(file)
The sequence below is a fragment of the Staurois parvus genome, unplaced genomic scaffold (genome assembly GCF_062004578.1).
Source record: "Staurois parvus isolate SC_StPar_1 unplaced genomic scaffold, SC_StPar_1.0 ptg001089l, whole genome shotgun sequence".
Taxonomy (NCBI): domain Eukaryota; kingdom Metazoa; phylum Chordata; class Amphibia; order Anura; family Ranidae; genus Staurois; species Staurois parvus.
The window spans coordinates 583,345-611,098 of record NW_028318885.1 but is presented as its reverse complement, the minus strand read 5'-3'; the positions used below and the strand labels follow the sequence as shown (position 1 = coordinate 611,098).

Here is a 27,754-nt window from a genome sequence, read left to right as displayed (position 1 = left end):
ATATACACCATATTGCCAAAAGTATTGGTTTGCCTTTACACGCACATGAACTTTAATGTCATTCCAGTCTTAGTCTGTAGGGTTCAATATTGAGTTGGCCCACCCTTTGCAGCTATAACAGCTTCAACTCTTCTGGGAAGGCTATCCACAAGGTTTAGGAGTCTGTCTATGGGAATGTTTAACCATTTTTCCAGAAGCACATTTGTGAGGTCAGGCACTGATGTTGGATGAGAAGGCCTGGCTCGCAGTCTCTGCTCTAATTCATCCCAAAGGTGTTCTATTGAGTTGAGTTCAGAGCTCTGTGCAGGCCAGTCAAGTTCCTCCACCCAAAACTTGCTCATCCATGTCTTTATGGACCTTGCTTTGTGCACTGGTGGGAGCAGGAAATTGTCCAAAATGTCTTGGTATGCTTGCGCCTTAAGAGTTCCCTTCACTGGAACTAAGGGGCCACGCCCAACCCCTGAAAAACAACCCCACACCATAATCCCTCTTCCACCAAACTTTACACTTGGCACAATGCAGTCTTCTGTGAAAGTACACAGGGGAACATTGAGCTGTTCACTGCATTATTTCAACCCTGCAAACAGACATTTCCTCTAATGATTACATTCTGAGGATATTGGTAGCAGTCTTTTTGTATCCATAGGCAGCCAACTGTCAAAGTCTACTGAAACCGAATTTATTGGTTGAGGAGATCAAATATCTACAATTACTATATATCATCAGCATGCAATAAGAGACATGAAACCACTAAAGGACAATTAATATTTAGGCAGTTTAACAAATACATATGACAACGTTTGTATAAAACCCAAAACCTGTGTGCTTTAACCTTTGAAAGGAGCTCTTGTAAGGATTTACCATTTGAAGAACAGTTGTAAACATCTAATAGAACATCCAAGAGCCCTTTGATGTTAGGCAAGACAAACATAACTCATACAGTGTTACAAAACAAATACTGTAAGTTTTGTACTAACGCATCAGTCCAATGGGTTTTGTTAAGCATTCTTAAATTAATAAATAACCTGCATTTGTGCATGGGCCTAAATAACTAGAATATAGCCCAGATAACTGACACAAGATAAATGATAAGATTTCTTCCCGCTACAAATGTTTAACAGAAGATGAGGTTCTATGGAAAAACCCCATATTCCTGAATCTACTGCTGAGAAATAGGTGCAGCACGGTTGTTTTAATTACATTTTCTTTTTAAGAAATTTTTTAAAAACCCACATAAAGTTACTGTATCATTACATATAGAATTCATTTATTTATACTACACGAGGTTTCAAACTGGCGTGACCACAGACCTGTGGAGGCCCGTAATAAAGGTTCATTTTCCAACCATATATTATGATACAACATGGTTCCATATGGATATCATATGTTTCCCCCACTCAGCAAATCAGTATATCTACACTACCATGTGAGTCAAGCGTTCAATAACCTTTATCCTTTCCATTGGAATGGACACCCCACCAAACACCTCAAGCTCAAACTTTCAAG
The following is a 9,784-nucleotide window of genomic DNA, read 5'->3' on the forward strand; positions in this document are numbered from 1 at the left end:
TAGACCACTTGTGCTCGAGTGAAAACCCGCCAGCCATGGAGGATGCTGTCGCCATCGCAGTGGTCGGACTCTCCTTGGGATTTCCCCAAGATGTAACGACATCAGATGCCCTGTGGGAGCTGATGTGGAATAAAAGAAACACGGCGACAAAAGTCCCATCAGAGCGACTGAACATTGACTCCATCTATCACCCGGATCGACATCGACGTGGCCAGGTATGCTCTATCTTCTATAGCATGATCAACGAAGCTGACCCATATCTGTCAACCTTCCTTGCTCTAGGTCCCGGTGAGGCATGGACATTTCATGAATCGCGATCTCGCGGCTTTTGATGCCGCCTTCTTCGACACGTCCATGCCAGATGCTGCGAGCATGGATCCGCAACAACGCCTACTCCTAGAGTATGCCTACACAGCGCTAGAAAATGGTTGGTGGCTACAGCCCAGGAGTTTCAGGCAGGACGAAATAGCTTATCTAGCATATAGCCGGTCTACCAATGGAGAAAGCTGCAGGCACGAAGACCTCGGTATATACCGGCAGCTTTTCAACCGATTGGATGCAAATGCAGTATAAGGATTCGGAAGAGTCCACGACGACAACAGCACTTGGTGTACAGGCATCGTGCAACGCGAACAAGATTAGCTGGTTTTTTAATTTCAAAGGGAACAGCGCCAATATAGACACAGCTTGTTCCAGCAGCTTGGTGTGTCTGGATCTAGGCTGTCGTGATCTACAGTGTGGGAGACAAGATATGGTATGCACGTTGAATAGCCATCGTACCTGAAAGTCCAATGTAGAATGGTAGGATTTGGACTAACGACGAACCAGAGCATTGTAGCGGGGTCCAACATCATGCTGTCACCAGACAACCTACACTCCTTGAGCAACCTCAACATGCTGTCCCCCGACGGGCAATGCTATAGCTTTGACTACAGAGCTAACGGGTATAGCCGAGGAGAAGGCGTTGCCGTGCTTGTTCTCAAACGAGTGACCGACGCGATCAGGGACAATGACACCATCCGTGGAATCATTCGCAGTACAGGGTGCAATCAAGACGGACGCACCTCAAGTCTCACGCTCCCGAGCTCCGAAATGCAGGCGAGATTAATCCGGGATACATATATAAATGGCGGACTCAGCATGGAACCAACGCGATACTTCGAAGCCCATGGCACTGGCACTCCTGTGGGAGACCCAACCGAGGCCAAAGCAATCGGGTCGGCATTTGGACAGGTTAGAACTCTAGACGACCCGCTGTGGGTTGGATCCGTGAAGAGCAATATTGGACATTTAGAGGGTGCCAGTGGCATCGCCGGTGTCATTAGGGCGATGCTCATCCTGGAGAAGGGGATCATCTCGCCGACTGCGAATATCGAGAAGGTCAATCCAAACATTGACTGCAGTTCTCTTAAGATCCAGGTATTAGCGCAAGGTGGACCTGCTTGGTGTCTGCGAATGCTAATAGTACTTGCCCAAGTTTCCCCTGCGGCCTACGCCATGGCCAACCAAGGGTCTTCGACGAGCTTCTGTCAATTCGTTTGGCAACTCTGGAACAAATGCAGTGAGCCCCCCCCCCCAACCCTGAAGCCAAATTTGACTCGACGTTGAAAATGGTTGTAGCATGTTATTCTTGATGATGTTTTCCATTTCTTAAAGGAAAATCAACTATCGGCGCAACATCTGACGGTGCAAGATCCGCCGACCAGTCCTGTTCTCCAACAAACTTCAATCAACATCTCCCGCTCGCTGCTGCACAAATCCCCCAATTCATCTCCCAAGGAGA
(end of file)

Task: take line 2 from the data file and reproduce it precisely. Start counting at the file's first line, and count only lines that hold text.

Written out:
Source record: "Staurois parvus isolate SC_StPar_1 unplaced genomic scaffold, SC_StPar_1.0 ptg001089l, whole genome shotgun sequence".